Touched by loss. Empowered through community.

The Introduction

Monday, September 30, 2013
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I always struggle with how I should introduce myself.  Living in the suburbs, people always assume that I am married.  Or if I am not wearing a wedding ring, they assume that I am divorced.  Do I bother to correct them to say that I am widowed?  Do I let them continue with the wrong idea?  If I correct them, does that mean that I am going out of my way to point out my situation?  Sometimes I think that I am begging for compliments by pointing out my (non) marital status.

The biggest example of this was a conversation I had with a woman at my church.  It was a nighttime kids’ event that we both volunteered for.  We struck up a conversation during some down time.  The conversation went something like this:

Her: “Do you work?”

Me:  “Yes, but I’m lucky because my office is close to my house.”

Her: “Oh, do you work full time?”

Me: “Yes.” (I thought it was obvious since I was still dressed in work clothes)

Her:  “Oh my, you worked all day and then came to help out at this event.  You must be tired.”

Me: “Not really. This is kind of a typical day.” (I thought every day is this busy – just a different kind of busy.)

Just then, my 10 year old twin girls came in and both started talking at once.  After a few minutes, they went on the next event and our discussion continued.

Her: “Wow, you must be really busy.  You work full time AND you have twin girls.” 

Me: “Yes, and I also have an 8 year old son who has special needs.” (I think her jaw hit the floor.)

Her:  “Oh my gosh, you work full time and have twins and a special needs son – wow!“

Then I braced myself for what I thought would be the next question – what does your husband do?  I thought – if I have to tell this woman that I am widow, I think she will faint.  I kept waiting and waiting but the question never came.  It was almost a letdown.  Should I volunteer this information so that she knows my full life story? But I couldn’t do it; I couldn’t tell her the cherry on the top of my life sundae.   I really wanted to tell her everything at this point because her surprise and concern and astonishment were making me feel better.  I was proud in the fact that I am juggling everything.   I realized that I kept sharing so many personal details because I wanted to feel the admiration and pat on the back from someone new.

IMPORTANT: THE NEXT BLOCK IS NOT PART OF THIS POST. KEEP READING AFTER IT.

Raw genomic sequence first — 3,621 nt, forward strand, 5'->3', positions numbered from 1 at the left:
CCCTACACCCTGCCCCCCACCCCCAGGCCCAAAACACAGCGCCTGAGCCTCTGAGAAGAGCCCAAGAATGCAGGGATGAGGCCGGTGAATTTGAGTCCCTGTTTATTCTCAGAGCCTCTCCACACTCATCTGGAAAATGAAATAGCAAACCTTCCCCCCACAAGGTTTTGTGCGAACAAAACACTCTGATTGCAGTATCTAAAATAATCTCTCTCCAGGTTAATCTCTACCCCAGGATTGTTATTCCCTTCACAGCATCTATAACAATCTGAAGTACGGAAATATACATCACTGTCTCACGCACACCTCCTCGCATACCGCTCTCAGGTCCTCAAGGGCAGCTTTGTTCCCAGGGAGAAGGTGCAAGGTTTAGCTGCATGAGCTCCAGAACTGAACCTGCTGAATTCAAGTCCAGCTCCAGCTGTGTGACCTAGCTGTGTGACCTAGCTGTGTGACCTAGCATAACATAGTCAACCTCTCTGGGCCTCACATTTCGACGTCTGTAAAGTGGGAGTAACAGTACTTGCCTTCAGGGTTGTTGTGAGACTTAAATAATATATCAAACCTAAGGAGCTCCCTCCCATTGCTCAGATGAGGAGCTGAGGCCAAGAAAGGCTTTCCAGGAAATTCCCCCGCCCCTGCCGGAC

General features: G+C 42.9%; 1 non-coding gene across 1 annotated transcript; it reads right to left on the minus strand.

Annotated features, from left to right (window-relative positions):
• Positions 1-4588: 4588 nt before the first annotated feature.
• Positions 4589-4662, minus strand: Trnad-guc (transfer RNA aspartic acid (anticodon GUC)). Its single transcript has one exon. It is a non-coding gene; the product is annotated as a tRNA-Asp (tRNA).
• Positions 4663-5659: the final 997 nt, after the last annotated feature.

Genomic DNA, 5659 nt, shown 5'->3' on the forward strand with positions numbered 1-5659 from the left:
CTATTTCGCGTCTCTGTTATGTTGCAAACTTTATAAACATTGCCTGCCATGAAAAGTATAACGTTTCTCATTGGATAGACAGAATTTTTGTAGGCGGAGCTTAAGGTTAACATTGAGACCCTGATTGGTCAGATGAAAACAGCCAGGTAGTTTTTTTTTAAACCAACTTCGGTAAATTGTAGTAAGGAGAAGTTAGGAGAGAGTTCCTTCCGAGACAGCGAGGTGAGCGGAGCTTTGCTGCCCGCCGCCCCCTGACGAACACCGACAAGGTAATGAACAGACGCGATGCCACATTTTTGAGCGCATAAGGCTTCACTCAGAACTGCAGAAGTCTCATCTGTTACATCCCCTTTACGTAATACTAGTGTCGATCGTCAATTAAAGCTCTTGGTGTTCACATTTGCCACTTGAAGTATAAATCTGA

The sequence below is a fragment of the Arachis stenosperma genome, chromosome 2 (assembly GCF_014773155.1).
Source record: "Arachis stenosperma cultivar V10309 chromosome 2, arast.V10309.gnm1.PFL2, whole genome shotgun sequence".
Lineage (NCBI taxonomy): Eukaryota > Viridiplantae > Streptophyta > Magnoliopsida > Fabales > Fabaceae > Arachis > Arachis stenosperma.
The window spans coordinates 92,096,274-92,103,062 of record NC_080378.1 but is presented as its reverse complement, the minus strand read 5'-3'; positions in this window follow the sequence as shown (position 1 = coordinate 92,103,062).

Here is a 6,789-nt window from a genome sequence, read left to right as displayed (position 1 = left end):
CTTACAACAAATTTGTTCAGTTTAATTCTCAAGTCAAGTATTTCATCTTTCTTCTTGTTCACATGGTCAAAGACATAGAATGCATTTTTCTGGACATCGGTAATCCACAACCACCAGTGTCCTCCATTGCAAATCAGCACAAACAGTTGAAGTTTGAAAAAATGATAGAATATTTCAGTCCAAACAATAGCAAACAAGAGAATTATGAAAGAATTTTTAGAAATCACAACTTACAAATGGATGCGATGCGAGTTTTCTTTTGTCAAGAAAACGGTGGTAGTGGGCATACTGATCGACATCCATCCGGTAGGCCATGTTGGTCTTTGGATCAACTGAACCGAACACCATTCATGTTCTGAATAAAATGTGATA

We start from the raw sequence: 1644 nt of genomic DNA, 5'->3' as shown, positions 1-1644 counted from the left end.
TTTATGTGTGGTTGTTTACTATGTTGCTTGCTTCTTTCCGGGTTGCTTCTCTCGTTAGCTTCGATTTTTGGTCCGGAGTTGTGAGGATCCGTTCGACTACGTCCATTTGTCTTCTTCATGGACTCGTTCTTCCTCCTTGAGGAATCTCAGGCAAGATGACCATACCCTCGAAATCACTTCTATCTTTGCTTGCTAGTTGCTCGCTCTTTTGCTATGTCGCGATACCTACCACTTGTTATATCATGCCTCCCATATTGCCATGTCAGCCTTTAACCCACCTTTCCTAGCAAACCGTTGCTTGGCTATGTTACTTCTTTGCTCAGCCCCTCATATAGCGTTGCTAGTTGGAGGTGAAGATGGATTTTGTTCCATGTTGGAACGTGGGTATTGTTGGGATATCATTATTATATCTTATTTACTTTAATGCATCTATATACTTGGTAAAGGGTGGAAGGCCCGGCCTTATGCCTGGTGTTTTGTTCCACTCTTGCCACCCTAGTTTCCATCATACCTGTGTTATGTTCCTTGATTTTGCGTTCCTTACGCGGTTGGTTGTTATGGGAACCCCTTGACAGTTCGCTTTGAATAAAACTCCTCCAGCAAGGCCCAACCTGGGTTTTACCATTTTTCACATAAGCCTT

I realized that I don’t need the compliments from someone new.  I am secure in the fact that I know how hard it is to balance so many life demands by myself.  I can pat myself on the back – or just reach out to other fellow widows to know how much we achieve each and every day.  It doesn’t take a new acquaintance for me to realize that.


I have been grappling with the same thing as we have just joined a new synagogue. My solution of the moment is that when I refer to Bruce, I call him my "late husband," which is accurate. It feels more ok than the way I had just been blurting it out to people before. People hear it, say they are sorry, and if they don't ask any more, we can just continue the conversation, and I sneak in a reason to talk about Bruce and feel like he is still a little bit here..... I'm curious as to how other people handle it, and how it has changed over time for you. We are almost at two years since my late husband's death from cancer.

You never know with people. You get as many responses as colors in the rainbow. I do share it, in different settings, and I get responses ranging from "Oh!" and silence to "Gosh, I'm so sorry!" like it was their fault! I use "late husband" a lot more, sneak it in the conversation, and that's been more effective for me.

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